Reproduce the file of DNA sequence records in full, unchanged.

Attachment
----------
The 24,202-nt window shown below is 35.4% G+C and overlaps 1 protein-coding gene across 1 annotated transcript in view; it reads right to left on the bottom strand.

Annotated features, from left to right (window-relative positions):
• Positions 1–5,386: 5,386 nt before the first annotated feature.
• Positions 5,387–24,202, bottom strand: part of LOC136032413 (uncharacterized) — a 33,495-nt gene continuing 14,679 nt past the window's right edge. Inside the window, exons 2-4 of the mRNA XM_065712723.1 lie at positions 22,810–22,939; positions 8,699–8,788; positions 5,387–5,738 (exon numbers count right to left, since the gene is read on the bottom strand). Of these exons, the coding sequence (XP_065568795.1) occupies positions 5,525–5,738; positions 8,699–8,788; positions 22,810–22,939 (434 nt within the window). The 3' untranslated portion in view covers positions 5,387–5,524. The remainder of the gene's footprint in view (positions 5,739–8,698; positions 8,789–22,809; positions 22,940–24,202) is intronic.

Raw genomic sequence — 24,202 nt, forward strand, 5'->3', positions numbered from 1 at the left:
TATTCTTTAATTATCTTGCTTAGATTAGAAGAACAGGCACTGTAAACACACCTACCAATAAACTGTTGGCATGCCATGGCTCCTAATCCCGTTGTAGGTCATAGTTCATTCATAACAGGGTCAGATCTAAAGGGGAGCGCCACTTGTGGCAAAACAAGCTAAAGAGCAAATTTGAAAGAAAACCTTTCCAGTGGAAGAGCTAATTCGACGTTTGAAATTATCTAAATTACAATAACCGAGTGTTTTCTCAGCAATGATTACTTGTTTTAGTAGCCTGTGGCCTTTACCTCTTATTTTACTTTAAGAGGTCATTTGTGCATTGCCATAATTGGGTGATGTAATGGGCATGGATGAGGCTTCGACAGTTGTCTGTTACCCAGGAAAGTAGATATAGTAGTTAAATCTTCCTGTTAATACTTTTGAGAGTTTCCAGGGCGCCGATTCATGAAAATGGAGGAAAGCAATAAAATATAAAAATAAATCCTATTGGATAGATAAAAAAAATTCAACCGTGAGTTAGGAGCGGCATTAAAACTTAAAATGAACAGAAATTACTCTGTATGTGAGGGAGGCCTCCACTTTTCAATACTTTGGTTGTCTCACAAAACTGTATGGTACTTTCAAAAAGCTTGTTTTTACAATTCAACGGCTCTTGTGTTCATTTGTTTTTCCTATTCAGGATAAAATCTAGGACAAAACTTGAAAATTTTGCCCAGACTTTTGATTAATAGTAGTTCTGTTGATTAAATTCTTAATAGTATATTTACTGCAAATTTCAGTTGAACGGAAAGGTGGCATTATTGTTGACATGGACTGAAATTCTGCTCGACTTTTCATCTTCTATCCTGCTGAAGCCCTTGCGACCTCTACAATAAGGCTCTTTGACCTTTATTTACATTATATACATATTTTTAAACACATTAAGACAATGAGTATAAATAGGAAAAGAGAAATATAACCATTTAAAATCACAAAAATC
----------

The 24,202-nt window shown below is 35.4% G+C and overlaps 1 protein-coding gene across 1 annotated transcript in view; it reads right to left on the bottom strand.

Annotated features, from left to right (window-relative positions):
• Positions 1–5,386: 5,386 nt before the first annotated feature.
• Positions 5,387–24,202, bottom strand: part of LOC136032413 (uncharacterized) — a 33,495-nt gene continuing 14,679 nt past the window's right edge. Inside the window, exons 2-4 of the mRNA XM_065712723.1 lie at positions 22,810–22,939; positions 8,699–8,788; positions 5,387–5,738 (exon numbers count right to left, since the gene is read on the bottom strand). Of these exons, the coding sequence (XP_065568795.1) occupies positions 5,525–5,738; positions 8,699–8,788; positions 22,810–22,939 (434 nt within the window). The 3' untranslated portion in view covers positions 5,387–5,524. The remainder of the gene's footprint in view (positions 5,739–8,698; positions 8,789–22,809; positions 22,940–24,202) is intronic.

Raw genomic sequence — 24,202 nt, forward strand, 5'->3', positions numbered from 1 at the left:
TATTCTTTAATTATCTTGCTTAGATTAGAAGAACAGGCACTGTAAACACACCTACCAATAAACTGTTGGCATGCCATGGCTCCTAATCCCGTTGTAGGTCATAGTTCATTCATAACAGGGTCAGATCTAAAGGGGAGCGCCACTTGTGGCAAAACAAGCTAAAGAGCAAATTTGAAAGAAAACCTTTCCAGTGGAAGAGCTAATTCGACGTTTGAAATTATCTAAATTACAATAACCGAGTGTTTTCTCAGCAATGATTACTTGTTTTAGTAGCCTGTGGCCTTTACCTCTTATTTTACTTTAAGAGGTCATTTGTGCATTGCCATAATTGGGTGATGTAATGGGCATGGATGAGGCTTCGACAGTTGTCTGTTACCCAGGAAAGTAGATATAGTAGTTAAATCTTCCTGTTAATACTTTTGAGAGTTTCCAGGGCGCCGATTCATGAAAATGGAGGAAAGCAATAAAATATAAAAATAAATCCTATTGGATAGATAAAAAAAATTCAACCGTGAGTTAGGAGCGGCATTAAAACTTAAAATGAACAGAAATTACTCTGTATGTGAGGGAGGCCTCCACTTTTCAATACTTTGGTTGTCTCACAAAACTGTATGGTACTTTCAAAAAGCTTGTTTTTACAATTCAACGGCTCTTGTGTTCATTTGTTTTTCCTATTCAGGATAAAATCTAGGACAAAACTTGAAAATTTTGCCCAGACTTTTGATTAATAGTAGTTCTGTTGATTAAATTCTTAATAGTATATTTACTGCAAATTTCAGTTGAACGGAAAGGTGGCATTATTGTTGACATGGACTGAAATTCTGCTCGACTTTTCATCTTCTATCCTGCTGAAGCCCTTGCGACCTCTACAATAAGGCTCTTTGACCTTTATTTACATTATATACATATTTTTAAACACATTAAGACAATGAGTATAAATAGGAAAAGAGAAATATAACCATTTAAAATCACAAAAATC